There was disquiet as recently as the 2012 Republican convention in Tampa.

Presiding over the 2012 forum, John Boehner ignored howls from Texas delegates when they tried to challenge two rule changes.

Delegates argued the alterations harmed then-GOP presidential candidate Texas Rep. Ron Paul. Paul backers protested and demanded a revote as Boehner gaveled the rules package to passage via a voice vote. However, the din practically made it impossible for Boehner to judge whether the yeas or nays were louder.

A commotion then ensued on the floor with delegates chanting “point or order,” begging for recognition from Boehner.

Boehner turned and left the stage.

At another point, RNC Chairman Reince Priebus gaveled down an uprising from the Maine delegation. The party discovered an issue with the selection of delegates. Maine Republicans -- many of whom were committed to Paul -- weren’t seated at the convention.

They then rebelled, chanting “Seat Maine Now!”

There were threats of a floor fight. Some conventioneers described the process as “a railroad.”

Such an unscripted moment hadn’t unfolded at a political convention in years. One wonders how much “script” there will be in Cleveland. In a combustible political atmosphere like this, there will be trouble if the convention chairman and others make autocratic decisions and shut people out.

A rhubarb in Cleveland could very well make Ryan wish he was simply back on Capitol Hill, managing House affairs.

However, in this political cycle, the role of the speaker of the House could be problematic back in Washington, too.

Article II, Section 1, Clause 3 of the Constitution and the 12th Amendment set the ground rules for settling disputes in the Electoral College when selecting the president. The race for president is pitched into the House of Representatives if there’s a deadlock in the Electoral College with no candidate securing a majority of electoral votes.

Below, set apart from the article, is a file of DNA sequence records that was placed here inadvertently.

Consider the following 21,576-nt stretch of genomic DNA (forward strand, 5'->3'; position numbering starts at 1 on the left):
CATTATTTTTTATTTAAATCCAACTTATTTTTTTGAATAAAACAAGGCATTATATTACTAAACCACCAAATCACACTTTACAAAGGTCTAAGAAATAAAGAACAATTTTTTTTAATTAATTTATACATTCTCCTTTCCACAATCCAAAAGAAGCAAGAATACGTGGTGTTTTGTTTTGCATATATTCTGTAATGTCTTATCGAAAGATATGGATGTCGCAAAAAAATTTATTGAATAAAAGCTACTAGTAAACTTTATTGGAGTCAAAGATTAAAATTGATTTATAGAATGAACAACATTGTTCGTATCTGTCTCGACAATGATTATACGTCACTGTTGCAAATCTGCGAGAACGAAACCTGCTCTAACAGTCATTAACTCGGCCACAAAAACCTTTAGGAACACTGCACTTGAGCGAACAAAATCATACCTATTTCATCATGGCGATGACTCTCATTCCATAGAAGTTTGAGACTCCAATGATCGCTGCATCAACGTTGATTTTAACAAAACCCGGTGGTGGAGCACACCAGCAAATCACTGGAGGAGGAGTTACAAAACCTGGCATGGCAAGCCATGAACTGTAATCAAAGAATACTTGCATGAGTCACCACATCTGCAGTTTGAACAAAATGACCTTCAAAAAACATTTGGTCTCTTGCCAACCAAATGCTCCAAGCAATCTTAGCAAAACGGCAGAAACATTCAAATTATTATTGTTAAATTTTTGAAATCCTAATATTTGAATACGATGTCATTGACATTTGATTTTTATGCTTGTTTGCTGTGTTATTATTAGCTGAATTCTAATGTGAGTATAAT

Only twice has the House picked a president in a “contingent” election: 1800 and 1824.

Thomas Jefferson and John Quincy Adams were the beneficiaries of the House’s action, becoming president. In 1824, Andrew Jackson won the popular vote and the most Electoral College votes in the general election.

But Jackson didn’t earn a clear majority in the college among four major candidates. One of the candidates was House Speaker Henry Clay of Kentucky, who placed fourth.

Clay was clearly in charge when it came to the House.

Under the 12th Amendment, members of the House vote not as individuals but as state delegations. The candidate who secures the most state delegations becomes president.

It was argued that Clay engineered a pact to convince the state delegations to elect Adams over Jackson.

Adams then selected Clay to be secretary of State. Jackson found the entire scene revolting. He denounced Clay for orchestrating a “corrupt bargain” for the presidency.

Jackson then launched a four-year campaign aimed at taking out Adams. Jackson extracted his revenge in 1828, defeating Adams and becoming the first, true “outsider” president.

Sometimes House elections for president take a while. In the 1800 presidential race, Thomas Jefferson and Aaron Burr tied with 73 electoral votes. The sitting president, John Adams, garnered 65 electoral votes.

The House -- meeting in what is now the office of Senate Majority Leader Mitch McConnell, R-Ky., in the Capitol -- voted for eight days to select a president. Jefferson finally defeated Burr on the 36th ballot. Then, in a bizarre twist, the House tapped Burr as Jefferson’s vice president.

Think tensions were high? Jefferson picked Alexander Hamilton to be his treasury Secretary. Burr later shot and killed Hamilton in their famous duel.

Consider that for a minute:

The vice president of the United States -- who almost became president of the United States -- shot and killed the Treasury secretary of the man who defeated him in the House election to determine who was president.

Who knows how this election will wind up. But Paul Ryan could sure have his hands full at the convention. Things usually disintegrate further if the election goes to the House of Representatives.

There was a lot of chatter about Ryan running for president this cycle.

As recently as Wednesday, Boehner advocated Republicans pick Ryan as its nominee if the party can’t conclude things on the first ballot in Cleveland.

“Let’s just put this thing to rest and move on,” said Ryan on Thursday. “I saw Boehner last night and I told him to knock it off.”

It’s unknown if Ryan will ever run for president let alone become president. But one thing is clear: the speaker has a major role to play in the process. These are things Ryan didn’t necessarily sign up for when he became speaker of the House.

Remember, this is the guy who just wanted to chair the Ways and Means Committee.

But, the wand chooses the wizard.